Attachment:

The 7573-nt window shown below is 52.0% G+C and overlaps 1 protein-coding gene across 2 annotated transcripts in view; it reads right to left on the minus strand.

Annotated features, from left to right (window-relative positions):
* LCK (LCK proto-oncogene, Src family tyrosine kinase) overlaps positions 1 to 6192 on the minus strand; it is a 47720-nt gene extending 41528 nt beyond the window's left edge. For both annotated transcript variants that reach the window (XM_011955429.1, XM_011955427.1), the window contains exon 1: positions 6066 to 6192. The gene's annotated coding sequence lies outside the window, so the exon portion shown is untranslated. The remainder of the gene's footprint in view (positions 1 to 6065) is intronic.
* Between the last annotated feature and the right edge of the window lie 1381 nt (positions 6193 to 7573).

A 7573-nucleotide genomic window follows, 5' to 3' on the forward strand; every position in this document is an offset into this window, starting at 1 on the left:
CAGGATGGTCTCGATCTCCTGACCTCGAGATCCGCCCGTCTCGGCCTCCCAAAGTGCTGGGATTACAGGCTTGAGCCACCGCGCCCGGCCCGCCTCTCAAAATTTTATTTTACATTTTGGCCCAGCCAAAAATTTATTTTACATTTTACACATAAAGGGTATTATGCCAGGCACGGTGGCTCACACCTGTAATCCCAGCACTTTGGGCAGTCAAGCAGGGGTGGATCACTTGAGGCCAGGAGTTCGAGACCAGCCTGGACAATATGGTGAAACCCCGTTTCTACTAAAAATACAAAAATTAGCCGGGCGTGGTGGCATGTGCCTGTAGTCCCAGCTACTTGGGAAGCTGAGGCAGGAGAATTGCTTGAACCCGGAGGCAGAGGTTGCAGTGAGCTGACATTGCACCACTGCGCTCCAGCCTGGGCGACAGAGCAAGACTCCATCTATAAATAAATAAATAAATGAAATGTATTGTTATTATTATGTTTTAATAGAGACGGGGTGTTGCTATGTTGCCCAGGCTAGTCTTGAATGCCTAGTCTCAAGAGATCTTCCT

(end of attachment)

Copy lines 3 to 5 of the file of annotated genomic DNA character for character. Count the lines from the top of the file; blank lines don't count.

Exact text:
* LCK (LCK proto-oncogene, Src family tyrosine kinase) overlaps positions 1 to 6192 on the minus strand; it is a 47720-nt gene extending 41528 nt beyond the window's left edge. For both annotated transcript variants that reach the window (XM_011955429.1, XM_011955427.1), the window contains exon 1: positions 6066 to 6192. The gene's annotated coding sequence lies outside the window, so the exon portion shown is untranslated. The remainder of the gene's footprint in view (positions 1 to 6065) is intronic.
* Between the last annotated feature and the right edge of the window lie 1381 nt (positions 6193 to 7573).

A 7573-nucleotide genomic window follows, 5' to 3' on the forward strand; every position in this document is an offset into this window, starting at 1 on the left: